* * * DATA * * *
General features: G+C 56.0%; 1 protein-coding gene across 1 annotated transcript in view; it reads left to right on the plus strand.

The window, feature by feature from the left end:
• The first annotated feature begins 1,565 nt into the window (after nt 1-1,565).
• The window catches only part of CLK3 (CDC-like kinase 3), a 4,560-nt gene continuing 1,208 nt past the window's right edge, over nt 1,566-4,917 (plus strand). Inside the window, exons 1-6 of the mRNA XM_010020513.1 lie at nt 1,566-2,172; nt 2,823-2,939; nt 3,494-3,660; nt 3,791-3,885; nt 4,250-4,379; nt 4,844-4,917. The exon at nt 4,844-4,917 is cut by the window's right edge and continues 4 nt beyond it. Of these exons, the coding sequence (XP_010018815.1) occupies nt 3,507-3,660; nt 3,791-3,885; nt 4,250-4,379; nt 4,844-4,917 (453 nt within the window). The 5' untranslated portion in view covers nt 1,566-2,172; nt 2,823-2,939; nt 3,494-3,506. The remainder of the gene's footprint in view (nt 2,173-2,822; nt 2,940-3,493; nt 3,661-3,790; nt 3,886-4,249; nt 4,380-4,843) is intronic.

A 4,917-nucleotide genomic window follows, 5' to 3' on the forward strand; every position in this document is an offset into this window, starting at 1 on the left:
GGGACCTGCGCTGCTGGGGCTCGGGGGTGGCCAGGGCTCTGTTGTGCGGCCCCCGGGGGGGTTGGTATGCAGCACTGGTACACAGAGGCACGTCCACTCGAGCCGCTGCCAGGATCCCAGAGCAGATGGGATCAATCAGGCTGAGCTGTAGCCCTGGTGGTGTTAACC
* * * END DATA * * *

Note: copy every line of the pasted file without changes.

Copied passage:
General features: G+C 56.0%; 1 protein-coding gene across 1 annotated transcript in view; it reads left to right on the plus strand.

The window, feature by feature from the left end:
• The first annotated feature begins 1,565 nt into the window (after nt 1-1,565).
• The window catches only part of CLK3 (CDC-like kinase 3), a 4,560-nt gene continuing 1,208 nt past the window's right edge, over nt 1,566-4,917 (plus strand). Inside the window, exons 1-6 of the mRNA XM_010020513.1 lie at nt 1,566-2,172; nt 2,823-2,939; nt 3,494-3,660; nt 3,791-3,885; nt 4,250-4,379; nt 4,844-4,917. The exon at nt 4,844-4,917 is cut by the window's right edge and continues 4 nt beyond it. Of these exons, the coding sequence (XP_010018815.1) occupies nt 3,507-3,660; nt 3,791-3,885; nt 4,250-4,379; nt 4,844-4,917 (453 nt within the window). The 5' untranslated portion in view covers nt 1,566-2,172; nt 2,823-2,939; nt 3,494-3,506. The remainder of the gene's footprint in view (nt 2,173-2,822; nt 2,940-3,493; nt 3,661-3,790; nt 3,886-4,249; nt 4,380-4,843) is intronic.

A 4,917-nucleotide genomic window follows, 5' to 3' on the forward strand; every position in this document is an offset into this window, starting at 1 on the left:
GGGACCTGCGCTGCTGGGGCTCGGGGGTGGCCAGGGCTCTGTTGTGCGGCCCCCGGGGGGGTTGGTATGCAGCACTGGTACACAGAGGCACGTCCACTCGAGCCGCTGCCAGGATCCCAGAGCAGATGGGATCAATCAGGCTGAGCTGTAGCCCTGGTGGTGTTAACC